Norway Fisheries State Secretary Vidar Ulriksen snaps back against complaints of Irish organizations

Norwegian Ministry of Trade, Industry, and Fisheries State Secretary Vidar Ulriksen (second from left).

Brexit appears to have added to tensions in the busy fishing waters in the west Atlantic, with tempers rising intalks between the European Union and Norway and a rise in enforcement actions by Irish authorities against British vessels.

Data provided to SeafoodSource by the Sea Fisheries Protection Authority (SFPA), a state agency that monitors all vessels operating within the Irish exclusive economic zone with the support of the Irish Naval Service, show there has been an increase in inspections and enforcement actions by Irish authorities in the country’s waters.

The total number of inspections of non-Irish vessels in 2022 was 876, compared to 673 equivalent searches in 2021. There was a big surge in enforcement actions against U.K. vessels in 2022 with 10 cases taken, compared to two for cases against vessels from France and one case against a Spanish vessel.

By contrast, in 2021, Irish authorities conducted no inspections of British vessels and six inspections of Spanish vessels, two on French vessels and one inspection each on a Belgian and a Norwegian vessel.

“[SPFA] reviews and assesses their declared catches for compliance with E.U. sea-fisheries legislation,” it said in a statement to SeafoodSource.

Brexit has also driven Irish actions at E.U. level. Bitter about what it sees as a disproportionate price paid by Ireland in terms of quota given to Britain in the Brexit settlement, Irish fishing authorities and politicians have leaned heavily on the E.U. not to concede Irish quota for blue whiting in difficult negotiations with Norway over access to fishing stocks straddling both sides’ waters.

The Irish Fish Producers Organisation’s claim Norway doesn’t deserve more blue whiting access because it has been overfishing the species (used largely for fishmeal) by an average 10 percent per year were sharply rejected by Norwegian Ministry of Trade, Industry, and Fisheries State Secretary Vidar Ulriksen, who in turn suggested that E.U. states have themselves been overfishing.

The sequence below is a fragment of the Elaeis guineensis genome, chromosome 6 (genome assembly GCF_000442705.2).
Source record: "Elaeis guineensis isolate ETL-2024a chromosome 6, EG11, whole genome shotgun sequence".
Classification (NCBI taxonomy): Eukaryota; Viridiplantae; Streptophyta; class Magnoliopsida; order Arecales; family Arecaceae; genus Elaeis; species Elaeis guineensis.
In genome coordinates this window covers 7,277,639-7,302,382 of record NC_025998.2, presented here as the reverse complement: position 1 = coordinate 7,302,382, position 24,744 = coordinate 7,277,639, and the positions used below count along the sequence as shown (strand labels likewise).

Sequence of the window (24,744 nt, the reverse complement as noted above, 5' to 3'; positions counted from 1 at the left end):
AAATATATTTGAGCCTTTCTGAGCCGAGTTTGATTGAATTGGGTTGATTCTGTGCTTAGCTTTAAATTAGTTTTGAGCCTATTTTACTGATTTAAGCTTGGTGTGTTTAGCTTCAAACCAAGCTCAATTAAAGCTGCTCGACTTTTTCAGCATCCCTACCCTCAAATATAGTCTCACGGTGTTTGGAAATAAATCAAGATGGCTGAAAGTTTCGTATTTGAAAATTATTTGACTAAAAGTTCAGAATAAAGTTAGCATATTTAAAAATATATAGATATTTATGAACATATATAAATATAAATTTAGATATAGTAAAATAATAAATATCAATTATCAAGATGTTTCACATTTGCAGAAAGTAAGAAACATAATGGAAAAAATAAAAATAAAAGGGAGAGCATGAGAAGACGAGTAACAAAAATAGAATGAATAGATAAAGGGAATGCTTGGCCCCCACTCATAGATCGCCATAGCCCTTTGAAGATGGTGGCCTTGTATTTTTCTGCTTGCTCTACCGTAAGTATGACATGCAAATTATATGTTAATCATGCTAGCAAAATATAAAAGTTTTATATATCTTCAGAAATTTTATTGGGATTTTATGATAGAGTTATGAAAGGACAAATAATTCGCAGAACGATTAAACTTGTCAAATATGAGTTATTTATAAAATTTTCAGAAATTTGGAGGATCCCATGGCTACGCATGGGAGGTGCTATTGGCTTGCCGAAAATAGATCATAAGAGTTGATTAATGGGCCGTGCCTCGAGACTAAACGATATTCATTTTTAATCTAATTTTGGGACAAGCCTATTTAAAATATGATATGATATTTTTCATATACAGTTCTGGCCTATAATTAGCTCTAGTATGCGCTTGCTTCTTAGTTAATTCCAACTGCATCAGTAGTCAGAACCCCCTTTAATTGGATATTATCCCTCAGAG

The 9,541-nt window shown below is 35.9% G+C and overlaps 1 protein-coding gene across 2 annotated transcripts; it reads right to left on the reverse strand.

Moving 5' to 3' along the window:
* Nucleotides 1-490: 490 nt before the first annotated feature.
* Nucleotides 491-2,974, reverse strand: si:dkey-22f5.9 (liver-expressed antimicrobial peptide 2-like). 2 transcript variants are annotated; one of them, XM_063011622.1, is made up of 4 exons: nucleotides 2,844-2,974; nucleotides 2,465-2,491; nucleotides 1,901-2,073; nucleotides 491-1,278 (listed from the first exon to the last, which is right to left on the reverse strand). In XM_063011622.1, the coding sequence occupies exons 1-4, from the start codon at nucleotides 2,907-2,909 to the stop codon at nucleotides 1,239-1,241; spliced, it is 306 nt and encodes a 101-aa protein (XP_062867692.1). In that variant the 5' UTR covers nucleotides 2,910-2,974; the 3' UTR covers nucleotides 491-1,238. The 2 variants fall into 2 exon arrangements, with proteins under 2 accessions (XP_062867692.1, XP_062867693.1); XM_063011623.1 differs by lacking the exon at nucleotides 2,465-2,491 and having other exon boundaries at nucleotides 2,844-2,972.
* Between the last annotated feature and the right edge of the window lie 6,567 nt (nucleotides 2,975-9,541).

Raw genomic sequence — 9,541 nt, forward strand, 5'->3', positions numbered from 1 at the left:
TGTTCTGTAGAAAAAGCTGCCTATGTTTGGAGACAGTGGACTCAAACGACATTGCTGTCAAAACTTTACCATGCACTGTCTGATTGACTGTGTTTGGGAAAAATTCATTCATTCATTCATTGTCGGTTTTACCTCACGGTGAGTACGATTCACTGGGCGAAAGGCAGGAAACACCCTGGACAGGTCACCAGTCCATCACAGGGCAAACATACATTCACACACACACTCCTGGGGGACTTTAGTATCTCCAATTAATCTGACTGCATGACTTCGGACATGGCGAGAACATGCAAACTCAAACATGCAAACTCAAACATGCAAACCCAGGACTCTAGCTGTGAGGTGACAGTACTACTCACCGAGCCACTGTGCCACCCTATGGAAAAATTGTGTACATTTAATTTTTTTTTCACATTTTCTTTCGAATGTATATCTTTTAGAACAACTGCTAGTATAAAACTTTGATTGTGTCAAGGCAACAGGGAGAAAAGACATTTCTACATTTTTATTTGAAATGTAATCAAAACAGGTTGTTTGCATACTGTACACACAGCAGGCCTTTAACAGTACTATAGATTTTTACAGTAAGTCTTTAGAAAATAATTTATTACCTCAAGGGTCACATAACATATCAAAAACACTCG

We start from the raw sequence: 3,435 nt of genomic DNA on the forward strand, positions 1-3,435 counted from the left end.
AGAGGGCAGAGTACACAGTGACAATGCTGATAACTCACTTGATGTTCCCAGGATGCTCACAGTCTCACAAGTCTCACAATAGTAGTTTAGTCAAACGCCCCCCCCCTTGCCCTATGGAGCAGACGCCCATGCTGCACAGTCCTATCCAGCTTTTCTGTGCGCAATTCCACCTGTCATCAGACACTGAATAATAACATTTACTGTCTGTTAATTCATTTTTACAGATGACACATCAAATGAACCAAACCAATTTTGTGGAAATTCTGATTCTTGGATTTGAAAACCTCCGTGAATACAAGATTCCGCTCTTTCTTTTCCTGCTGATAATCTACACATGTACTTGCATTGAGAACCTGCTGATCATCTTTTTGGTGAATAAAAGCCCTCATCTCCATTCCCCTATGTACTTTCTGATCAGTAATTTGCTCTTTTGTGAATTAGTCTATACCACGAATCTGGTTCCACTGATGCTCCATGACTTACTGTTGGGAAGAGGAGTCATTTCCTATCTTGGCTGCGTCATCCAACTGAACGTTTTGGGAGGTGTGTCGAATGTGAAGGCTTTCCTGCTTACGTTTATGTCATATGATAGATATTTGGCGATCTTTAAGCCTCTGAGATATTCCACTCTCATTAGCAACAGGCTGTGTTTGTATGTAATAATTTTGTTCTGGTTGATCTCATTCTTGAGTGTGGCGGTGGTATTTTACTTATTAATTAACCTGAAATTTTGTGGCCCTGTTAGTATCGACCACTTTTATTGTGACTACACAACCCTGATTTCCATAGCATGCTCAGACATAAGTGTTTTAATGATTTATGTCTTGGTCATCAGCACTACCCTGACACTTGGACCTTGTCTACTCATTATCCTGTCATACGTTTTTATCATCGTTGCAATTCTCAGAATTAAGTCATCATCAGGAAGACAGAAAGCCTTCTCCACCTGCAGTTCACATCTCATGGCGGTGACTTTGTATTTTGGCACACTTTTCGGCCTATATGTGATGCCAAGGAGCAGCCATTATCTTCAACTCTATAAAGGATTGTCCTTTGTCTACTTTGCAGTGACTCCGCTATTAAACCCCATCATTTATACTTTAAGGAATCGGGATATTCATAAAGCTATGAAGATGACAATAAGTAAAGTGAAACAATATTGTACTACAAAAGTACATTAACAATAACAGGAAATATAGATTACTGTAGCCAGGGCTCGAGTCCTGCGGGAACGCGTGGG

“Like several of the recent statements from Irish industry representatives, this one is also wrong. Norway does not overfish either mackerel nor blue whiting. We adhere to our quotas and, just like the E.U., we have a system of inter-annual quota flexibility of plus or minus 10 percent,” Ulriksen told SeafoodSource. “Moreover, Norway has kept our national blue whiting quota at traditional levels, in accordance with the last agreed sharing arrangement, whereas the E.U. has increased [its quota by] 12.7 percentage points of TAC [total allowable catch]. So, if anything, it is the E.U. and, by extension, Ireland that operate with inflated quotas of blue whiting.”

In response to Ulriksen’s remarks, Irish Fish Producers Organisation CEO Aodh O’Donnell said Ulriksen is “correct to affirm that there is no [current] sharing agreement between E.U. and Norway.

“There are total allowable catches set to underpin the sustainable management of these stocks,” O’Donnell said. “This E.U. annual quota is in contrast to the inflated unilateral quota that Norway has set itself year after year, in the absence of a coastal state agreed quota-sharing arrangement.”

O’Donnell said Norway’s approximate mechanism utilization process “result[ed] in a landing overshoot accumulation of almost 200,000 tons over seven consecutive years.”

Still smarting from the losses it took in the Brexit settlement, Ireland’s fishing industry doesn’t want to be forced to make further significant concessions as a result of the E.U.-Norway negotiations. Ulriksen said his counterparts in Brussels are offering ... 

Photo courtesy of hongtatchee/Bishan-Toa Payoh GRC 


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